With the exhibition on the British sculptor of Indian origin and Iraqi Jew Anish Kapoor, once again Palazzo Strozzi participates directly in the works on display, granting its large rooms and its Renaissance perspectives to the creativity of a contemporary artist (after the one on the Danish Olafur Eliasson (we wrote about it here).
Anish Kapoor Untrue Unreal (until 4 February 2024) is an experience that involves, disorientates, impresses and entertains. It is an exhibition suitable for everyone, not long, indeed the risk is of moving from one work to another, from one room to another, too quickly.
Also out of curiosity to find out what shape will come around the corner. Thus, however, one of the levels of interpretation of the works is lost, that is, their appeal not only to be looked at, but to be perceived with all the senses.
A three-voice dialogue between the works, the building and the visitors
The series of works on display ranges from some historical to more recent ones up to Void Pavillion VII, a new production by Kapoor strong> specifically designed to enter into dialogue with the architecture of the Renaissance courtyard of Palazzo Stozzi and with visitors.
At first glance, this work can be annoying because it is almost intrusive: the free and open space towards the sky of the entrance courtyard is entirely occupied by a foreign presence, a pavilion which presents itself at the same time as a point of departure and landingof the exhibition itinerary.
You can enter the pavilion immediately or wait to visit it at the end of the exhibition, I did this, so my impressions may be completely different from those who visit it immediately.
Yes, because the proposed content is not so much a form, but one or many sensations stimulated by the work. I avoid describing it so as not to influence those who go to see it, but what one gets, I think for everyone, is a sense of irrational alienation, the profound need to make gestures. that cannot be done, the invitation to immerse our gaze towards points that, if we let ourselves go, we can imagine lead to infinity.
Like all the works in the exhibition, Void Pavillion VII we could define it as a meditative experience on space, perspective and time, which upsets the rational geometric structure and the emblematic harmony of Renaissance building like our rational geometric structure of the mind.
Forget about the usual proportions
Accessing the halls of the palace, the exhibition begins on the Piano Nobile with the work Svayambhu (2007), a Sanskrit term that defines what is generated autonomously, equivalent to Christian acheropita images not painted by human hands.
You find yourself in front of a giant block of wax (the color evoked beetroot for me, but everyone will have their own guiding image) that moves independently on tracks between two rooms of Palazzo Strozzi.
The movement is slow, almost imperceptible at first, but capable of capturing attention and triggering curiosity about what can be seen on the other side or even stimulating desire. at the end of the visit, to go back and see how far the work has reached in its journey. In the next room, another work this time with a recognizable shape, but completely out of scale compared to our habits.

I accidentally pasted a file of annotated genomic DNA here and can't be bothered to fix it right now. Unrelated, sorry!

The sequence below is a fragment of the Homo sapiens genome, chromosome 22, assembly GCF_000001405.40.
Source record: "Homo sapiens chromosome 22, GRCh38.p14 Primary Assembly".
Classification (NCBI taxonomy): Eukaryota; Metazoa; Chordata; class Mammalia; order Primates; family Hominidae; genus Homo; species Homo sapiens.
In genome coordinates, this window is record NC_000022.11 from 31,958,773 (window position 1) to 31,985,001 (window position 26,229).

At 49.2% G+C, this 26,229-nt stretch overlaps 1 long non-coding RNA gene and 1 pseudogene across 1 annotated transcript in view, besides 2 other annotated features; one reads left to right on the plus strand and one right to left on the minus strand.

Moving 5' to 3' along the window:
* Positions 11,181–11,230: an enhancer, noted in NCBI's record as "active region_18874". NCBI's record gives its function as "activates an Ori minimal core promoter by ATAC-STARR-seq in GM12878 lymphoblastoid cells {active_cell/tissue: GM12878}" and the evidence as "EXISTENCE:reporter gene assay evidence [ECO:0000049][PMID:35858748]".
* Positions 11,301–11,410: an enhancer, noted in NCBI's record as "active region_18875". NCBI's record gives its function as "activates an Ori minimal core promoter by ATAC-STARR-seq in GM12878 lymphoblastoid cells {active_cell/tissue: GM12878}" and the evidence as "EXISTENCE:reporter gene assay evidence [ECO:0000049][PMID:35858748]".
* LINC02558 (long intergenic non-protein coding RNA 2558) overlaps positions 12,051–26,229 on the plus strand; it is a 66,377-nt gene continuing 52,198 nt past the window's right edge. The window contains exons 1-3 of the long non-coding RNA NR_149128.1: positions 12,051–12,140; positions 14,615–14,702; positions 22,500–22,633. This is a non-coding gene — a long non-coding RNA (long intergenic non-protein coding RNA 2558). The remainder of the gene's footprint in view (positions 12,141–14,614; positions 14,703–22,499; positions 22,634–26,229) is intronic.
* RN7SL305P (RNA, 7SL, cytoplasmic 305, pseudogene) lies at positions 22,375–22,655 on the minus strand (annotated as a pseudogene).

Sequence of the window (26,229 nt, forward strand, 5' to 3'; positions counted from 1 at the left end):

Endless Column (1992), an explicit reference to the famous sculpture of the same name by Constantin Brâncuși, is a column in red pigment that seems to go beyond the limits of the floor and the ceiling of the room, creating a sensation of ethereal architectural physicality, a metaphor for the link between earth and cosmos.
Matter and colors stimulate new suggestions
In the following rooms, materials and colours alternate, once again, to which we are unaccustomed or in any case used by Kapoor out of context.
The result is always to make us take a step beyond the usual, even making us lose, for a moment, the sense of comfort. There are, for example, the stimuli given by the use of Vantablack, a highly innovative material capable of absorbing more than 99.9% of visible light and which transforms three-dimensional volumes, questioning the idea itself as a physical and tangible object: Kapoor thus pushes us to question ourselves on the very notion of being, proposing a reflection not only on the objectivity but on the immateriality that permeates our world.
The traditional notion of borders and the dichotomy between subject and object are also proposed in the mirroring works, Vertigo, Mirror and Newborn, which reflect and deform the surrounding space and enlarge, reduce and multiply it, creating, once again, a sensation of unreality.
To conclude, a few words about a room that could be, for some, almost repellent: in fact, the works in which the artist deals with what appears to be a gutted and devastated intimacy have been brought together in an entropic and abject dimension of the body.
Flesh, organic matter, the body and blood, recurring themes in Kapoor's research, are the subject of sculptures and paintings that evoke uterine spaces, visceral masses proposing a sense of movement and continuous transformation, but also a strong tactile sensuality that emerges from the interaction between the sensations of softness and solidity, organicity and linearity.